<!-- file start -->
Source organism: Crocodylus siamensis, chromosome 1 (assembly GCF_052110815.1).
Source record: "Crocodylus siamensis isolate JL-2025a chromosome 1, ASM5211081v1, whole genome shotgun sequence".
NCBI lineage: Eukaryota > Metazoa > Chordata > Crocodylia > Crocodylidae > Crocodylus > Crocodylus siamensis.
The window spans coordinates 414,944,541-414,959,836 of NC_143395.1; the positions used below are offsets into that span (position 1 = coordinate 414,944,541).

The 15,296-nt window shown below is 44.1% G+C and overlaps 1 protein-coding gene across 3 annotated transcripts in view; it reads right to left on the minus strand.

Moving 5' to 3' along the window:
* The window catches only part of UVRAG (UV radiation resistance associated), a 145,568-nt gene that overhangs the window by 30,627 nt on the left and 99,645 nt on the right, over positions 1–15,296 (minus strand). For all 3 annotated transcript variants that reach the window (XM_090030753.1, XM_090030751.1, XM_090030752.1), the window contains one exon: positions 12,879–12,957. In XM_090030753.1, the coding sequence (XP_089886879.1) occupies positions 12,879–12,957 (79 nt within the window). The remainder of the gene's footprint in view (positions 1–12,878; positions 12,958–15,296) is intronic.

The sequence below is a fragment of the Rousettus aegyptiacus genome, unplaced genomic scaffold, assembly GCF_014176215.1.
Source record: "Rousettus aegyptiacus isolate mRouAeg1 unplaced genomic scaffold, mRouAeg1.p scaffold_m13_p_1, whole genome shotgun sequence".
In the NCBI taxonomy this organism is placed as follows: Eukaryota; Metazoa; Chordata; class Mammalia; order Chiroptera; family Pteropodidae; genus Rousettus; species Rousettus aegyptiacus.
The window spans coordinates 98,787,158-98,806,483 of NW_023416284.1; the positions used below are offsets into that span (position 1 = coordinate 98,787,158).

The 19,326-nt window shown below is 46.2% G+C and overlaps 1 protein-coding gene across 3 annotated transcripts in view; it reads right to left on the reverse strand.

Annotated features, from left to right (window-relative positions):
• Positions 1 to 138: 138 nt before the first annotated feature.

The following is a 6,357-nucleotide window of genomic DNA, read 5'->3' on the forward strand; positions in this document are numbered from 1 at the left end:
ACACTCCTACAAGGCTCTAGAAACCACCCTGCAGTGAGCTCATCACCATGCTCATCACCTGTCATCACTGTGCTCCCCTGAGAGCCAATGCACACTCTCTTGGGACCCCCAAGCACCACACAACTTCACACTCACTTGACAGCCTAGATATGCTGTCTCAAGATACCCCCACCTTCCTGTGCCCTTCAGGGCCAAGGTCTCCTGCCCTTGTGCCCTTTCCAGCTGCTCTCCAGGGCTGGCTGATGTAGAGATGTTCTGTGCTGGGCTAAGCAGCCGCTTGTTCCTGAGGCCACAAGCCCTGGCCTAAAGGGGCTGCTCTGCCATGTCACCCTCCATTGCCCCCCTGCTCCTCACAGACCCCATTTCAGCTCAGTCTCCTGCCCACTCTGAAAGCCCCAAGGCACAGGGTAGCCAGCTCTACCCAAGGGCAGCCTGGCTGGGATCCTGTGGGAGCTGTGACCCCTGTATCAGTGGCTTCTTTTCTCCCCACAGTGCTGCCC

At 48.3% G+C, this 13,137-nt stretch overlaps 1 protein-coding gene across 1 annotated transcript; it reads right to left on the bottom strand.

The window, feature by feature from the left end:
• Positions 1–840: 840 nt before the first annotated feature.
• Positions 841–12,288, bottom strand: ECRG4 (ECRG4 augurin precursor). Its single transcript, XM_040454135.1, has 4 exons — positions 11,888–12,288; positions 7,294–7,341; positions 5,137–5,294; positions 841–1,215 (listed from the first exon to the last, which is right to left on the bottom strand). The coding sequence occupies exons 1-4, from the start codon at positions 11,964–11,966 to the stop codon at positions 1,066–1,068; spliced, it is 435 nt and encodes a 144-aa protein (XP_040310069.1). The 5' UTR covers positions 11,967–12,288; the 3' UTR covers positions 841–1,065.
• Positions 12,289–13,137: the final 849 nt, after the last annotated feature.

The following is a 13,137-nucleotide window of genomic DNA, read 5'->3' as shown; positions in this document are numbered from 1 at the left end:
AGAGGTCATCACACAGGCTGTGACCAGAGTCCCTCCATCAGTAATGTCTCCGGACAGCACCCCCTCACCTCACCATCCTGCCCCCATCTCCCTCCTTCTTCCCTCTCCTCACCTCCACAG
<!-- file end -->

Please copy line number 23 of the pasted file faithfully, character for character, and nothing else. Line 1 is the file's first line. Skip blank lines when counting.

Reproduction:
AGAGGTCATCACACAGGCTGTGACCAGAGTCCCTCCATCAGTAATGTCTCCGGACAGCACCCCCTCACCTCACCATCCTGCCCCCATCTCCCTCCTTCTTCCCTCTCCTCACCTCCACAG